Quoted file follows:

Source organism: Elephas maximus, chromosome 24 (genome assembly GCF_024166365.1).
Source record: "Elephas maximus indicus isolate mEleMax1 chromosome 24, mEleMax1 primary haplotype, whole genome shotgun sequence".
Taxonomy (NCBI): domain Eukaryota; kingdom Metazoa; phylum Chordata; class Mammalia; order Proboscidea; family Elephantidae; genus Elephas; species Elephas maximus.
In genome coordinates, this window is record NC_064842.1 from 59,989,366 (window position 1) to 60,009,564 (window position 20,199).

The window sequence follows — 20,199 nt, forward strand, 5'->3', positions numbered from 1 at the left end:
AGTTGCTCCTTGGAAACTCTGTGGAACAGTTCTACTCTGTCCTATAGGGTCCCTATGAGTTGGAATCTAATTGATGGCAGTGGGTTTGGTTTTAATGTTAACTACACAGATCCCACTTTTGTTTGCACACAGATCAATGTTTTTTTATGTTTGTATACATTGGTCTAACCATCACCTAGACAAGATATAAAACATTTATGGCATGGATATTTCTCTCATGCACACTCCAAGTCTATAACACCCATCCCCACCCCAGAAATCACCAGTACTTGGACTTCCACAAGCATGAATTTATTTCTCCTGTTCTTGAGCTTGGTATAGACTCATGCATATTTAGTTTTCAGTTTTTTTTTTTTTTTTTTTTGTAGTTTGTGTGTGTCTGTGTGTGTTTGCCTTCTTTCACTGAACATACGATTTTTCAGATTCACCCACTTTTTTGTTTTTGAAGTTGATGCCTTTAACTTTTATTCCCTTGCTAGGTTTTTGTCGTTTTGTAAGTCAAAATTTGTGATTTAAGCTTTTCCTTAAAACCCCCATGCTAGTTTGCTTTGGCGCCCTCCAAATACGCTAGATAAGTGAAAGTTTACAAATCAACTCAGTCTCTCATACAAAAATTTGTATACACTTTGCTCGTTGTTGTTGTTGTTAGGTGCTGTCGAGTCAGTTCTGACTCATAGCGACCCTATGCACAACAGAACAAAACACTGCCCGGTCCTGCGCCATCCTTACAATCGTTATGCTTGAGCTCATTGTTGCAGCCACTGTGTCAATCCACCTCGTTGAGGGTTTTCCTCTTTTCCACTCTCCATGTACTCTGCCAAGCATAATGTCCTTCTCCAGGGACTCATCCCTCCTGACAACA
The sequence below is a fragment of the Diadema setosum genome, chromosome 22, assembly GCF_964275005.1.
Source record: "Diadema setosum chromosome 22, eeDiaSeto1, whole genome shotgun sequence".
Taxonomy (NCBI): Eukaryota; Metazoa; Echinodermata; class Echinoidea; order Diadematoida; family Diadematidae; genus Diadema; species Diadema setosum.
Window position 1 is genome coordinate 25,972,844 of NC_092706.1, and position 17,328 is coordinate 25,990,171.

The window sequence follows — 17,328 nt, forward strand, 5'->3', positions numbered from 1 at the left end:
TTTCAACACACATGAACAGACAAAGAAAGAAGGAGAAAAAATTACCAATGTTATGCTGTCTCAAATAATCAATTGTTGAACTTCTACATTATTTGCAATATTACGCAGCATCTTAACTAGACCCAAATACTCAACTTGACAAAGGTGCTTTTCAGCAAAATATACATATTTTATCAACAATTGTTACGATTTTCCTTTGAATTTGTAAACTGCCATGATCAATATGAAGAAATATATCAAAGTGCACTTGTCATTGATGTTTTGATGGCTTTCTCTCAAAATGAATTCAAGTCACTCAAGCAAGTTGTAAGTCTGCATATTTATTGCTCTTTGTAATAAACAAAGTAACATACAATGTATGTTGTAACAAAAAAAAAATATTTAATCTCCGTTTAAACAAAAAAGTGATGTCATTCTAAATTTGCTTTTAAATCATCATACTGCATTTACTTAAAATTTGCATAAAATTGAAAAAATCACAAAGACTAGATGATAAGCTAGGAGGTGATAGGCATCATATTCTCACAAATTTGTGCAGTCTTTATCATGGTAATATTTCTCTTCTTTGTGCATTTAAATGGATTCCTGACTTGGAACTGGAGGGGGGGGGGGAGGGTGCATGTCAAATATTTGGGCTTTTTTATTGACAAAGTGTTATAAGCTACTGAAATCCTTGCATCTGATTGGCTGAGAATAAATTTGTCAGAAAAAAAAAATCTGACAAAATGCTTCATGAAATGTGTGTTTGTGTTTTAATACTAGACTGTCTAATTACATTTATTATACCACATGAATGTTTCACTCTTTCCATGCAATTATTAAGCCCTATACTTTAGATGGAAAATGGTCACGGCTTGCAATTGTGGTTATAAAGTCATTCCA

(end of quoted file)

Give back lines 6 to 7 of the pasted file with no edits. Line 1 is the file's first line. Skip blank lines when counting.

AGTTGCTCCTTGGAAACTCTGTGGAACAGTTCTACTCTGTCCTATAGGGTCCCTATGAGTTGGAATCTAATTGATGGCAGTGGGTTTGGTTTTAATGTTAACTACACAGATCCCACTTTTGTTTGCACACAGATCAATGTTTTTTTATGTTTGTATACATTGGTCTAACCATCACCTAGACAAGATATAAAACATTTATGGCATGGATATTTCTCTCATGCACACTCCAAGTCTATAACACCCATCCCCACCCCAGAAATCACCAGTACTTGGACTTCCACAAGCATGAATTTATTTCTCCTGTTCTTGAGCTTGGTATAGACTCATGCATATTTAGTTTTCAGTTTTTTTTTTTTTTTTTTTTGTAGTTTGTGTGTGTCTGTGTGTGTTTGCCTTCTTTCACTGAACATACGATTTTTCAGATTCACCCACTTTTTTGTTTTTGAAGTTGATGCCTTTAACTTTTATTCCCTTGCTAGGTTTTTGTCGTTTTGTAAGTCAAAATTTGTGATTTAAGCTTTTCCTTAAAACCCCCATGCTAGTTTGCTTTGGCGCCCTCCAAATACGCTAGATAAGTGAAAGTTTACAAATCAACTCAGTCTCTCATACAAAAATTTGTATACACTTTGCTCGTTGTTGTTGTTGTTAGGTGCTGTCGAGTCAGTTCTGACTCATAGCGACCCTATGCACAACAGAACAAAACACTGCCCGGTCCTGCGCCATCCTTACAATCGTTATGCTTGAGCTCATTGTTGCAGCCACTGTGTCAATCCACCTCGTTGAGGGTTTTCCTCTTTTCCACTCTCCATGTACTCTGCCAAGCATAATGTCCTTCTCCAGGGACTCATCCCTCCTGACAACA
The sequence below is a fragment of the Diadema setosum genome, chromosome 22, assembly GCF_964275005.1.